Big Atom’s massive recycled plastics industry is made possible by used tyres.
What goes around comes around at Big Atom, the tyre recycler, whose circular economy goals will see capacity increased and a new processing unit that turns polymer waste into reusable oil and gas open this year.
The clean tech operator based in Ellesmere Port is currently raising £10 million in its first external investment round, with a turnover of £10 million expected in 2023. Big Atom, a three-year-old company founded and operated by chemical engineer Alexander Guslisty, has just recycled its one millionth worn tyre as it faces a massive challenge and potential. Every year, around 500,000 million tyres are abandoned, and each one contains steel and polymers containing litres of oil in addition to rubber.
The company’s reverse manufacturing process removes the raw materials and repurposes them into recyclable products of comparable quality to those made from fossil fuels, resulting in a circular economy.
Currently, feedstock comes from regional garages and MOT centers in the north west and north Wales, but as the company grows, its geographic reach will expand — the new plant alone will raise capacity by 150 percent.
The tyres are shredded, the steel withdrawn, and the rubber pounded into crumb in three varieties on site, in a masterchef-style procedure, each piece chemically consistent and in an ideal state for reinvention.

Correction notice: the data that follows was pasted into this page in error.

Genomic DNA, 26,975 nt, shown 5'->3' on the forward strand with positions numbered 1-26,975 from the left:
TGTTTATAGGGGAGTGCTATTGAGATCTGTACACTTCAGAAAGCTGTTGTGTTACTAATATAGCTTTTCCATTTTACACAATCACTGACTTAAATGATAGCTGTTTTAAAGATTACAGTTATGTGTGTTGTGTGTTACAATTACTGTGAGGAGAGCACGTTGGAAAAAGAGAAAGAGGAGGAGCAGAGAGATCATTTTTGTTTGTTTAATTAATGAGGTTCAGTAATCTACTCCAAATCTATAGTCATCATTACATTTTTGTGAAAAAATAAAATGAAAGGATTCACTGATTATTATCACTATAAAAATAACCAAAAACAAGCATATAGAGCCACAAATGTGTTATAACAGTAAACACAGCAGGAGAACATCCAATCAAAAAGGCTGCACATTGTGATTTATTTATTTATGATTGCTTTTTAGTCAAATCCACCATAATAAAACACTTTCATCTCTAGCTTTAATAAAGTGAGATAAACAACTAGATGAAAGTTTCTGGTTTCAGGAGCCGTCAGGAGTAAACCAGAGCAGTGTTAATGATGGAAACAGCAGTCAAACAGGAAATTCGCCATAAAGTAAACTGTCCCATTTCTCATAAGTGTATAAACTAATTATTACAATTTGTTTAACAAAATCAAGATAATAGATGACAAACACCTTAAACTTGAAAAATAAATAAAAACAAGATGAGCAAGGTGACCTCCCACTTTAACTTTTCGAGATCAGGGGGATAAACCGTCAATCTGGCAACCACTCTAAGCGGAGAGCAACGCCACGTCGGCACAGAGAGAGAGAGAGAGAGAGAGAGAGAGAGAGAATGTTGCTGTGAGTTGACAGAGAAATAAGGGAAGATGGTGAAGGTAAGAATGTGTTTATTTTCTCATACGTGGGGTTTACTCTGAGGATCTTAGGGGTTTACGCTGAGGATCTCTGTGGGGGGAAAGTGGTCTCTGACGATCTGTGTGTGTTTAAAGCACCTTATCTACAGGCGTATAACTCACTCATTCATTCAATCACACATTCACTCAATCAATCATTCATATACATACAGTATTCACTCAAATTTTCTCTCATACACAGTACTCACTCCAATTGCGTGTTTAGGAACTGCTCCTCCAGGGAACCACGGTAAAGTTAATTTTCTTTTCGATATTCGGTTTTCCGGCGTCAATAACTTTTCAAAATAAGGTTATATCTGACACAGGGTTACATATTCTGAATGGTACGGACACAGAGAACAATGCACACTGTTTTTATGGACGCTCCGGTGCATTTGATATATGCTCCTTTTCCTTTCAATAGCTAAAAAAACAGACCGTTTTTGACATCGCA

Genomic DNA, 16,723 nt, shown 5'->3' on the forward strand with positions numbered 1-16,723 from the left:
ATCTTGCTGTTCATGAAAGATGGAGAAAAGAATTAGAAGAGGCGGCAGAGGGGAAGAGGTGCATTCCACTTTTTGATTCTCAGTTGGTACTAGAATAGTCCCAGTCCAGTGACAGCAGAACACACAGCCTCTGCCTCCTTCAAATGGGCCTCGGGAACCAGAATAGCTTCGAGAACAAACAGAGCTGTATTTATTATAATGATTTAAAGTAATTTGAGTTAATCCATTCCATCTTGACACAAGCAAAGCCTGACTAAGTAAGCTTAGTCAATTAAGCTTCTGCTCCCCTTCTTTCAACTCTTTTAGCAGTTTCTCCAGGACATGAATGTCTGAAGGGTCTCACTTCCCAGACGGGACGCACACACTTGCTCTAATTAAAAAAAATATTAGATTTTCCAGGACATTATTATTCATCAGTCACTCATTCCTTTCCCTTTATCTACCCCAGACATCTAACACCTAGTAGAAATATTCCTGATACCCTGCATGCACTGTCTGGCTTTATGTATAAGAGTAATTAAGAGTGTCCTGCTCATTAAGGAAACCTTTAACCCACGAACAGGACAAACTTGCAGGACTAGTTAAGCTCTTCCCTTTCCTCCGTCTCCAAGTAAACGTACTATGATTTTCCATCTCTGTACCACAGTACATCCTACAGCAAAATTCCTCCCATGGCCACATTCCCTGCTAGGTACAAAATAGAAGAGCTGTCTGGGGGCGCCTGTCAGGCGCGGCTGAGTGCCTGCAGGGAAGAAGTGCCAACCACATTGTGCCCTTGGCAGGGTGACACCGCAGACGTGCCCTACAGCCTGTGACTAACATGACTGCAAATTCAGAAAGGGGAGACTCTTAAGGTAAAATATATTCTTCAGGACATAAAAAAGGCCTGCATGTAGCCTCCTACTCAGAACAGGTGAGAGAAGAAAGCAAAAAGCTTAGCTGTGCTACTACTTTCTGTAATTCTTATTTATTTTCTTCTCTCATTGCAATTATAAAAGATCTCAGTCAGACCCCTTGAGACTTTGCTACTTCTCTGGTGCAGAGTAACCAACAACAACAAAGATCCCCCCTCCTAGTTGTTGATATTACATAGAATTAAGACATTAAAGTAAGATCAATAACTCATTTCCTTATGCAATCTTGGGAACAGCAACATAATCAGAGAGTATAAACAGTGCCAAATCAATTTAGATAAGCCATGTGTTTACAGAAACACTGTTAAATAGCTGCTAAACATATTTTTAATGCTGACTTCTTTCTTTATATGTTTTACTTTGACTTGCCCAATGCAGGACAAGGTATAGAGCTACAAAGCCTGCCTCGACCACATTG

Big Atom recycles about half of its waste, which is used in the building industry and equestrian arenas. Another 30% goes to the steel industry, with the rest going to rubber surfacing for things like playgrounds.
Rubber dampens noise and saves energy by propelling cars forward, thus road construction and new flooring materials are also promising growth areas.
The true alchemy will happen with chemical recycling and Big Atom’s unique reactor, for which it got a £350,000 Innovate UK funding, with commercialization expected next year.
“Tyre recycling is phase one for us, and it has allowed us to establish a market presence while we develop our chemical recycling,” Guslisty continues.
The plastic or polymer waste is regenerated into oil via pyrolysis, a heat process without oxygen, while the gas produced powers the reactors. Carbon black, sometimes known as charcoal, is another by-product.
Big Atom’s revolutionary innovation lowers the cost of technology, allowing it to take the lead. “Brinkwire News in Condensed Form.”